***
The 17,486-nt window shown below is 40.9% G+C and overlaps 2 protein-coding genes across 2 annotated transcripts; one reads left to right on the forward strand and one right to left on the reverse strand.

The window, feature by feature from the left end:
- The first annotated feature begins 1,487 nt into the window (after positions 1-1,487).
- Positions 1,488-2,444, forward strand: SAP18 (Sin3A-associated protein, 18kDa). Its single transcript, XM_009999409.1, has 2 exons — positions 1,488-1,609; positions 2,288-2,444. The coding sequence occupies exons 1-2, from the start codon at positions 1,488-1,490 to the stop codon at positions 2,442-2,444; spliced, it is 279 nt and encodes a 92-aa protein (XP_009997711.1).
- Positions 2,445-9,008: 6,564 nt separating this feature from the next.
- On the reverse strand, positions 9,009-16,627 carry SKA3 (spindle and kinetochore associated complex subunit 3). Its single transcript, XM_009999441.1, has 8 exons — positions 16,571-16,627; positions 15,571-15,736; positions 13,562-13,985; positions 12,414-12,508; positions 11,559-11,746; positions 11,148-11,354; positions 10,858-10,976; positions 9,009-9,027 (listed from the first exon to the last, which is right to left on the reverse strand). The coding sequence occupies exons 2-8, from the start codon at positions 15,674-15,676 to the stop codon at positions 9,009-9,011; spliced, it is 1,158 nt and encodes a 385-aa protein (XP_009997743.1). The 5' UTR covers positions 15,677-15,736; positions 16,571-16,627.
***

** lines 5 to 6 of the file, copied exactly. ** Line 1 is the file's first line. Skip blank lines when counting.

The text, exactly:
- Positions 2,445-9,008: 6,564 nt separating this feature from the next.
- On the reverse strand, positions 9,009-16,627 carry SKA3 (spindle and kinetochore associated complex subunit 3). Its single transcript, XM_009999441.1, has 8 exons — positions 16,571-16,627; positions 15,571-15,736; positions 13,562-13,985; positions 12,414-12,508; positions 11,559-11,746; positions 11,148-11,354; positions 10,858-10,976; positions 9,009-9,027 (listed from the first exon to the last, which is right to left on the reverse strand). The coding sequence occupies exons 2-8, from the start codon at positions 15,674-15,676 to the stop codon at positions 9,009-9,011; spliced, it is 1,158 nt and encodes a 385-aa protein (XP_009997743.1). The 5' UTR covers positions 15,677-15,736; positions 16,571-16,627.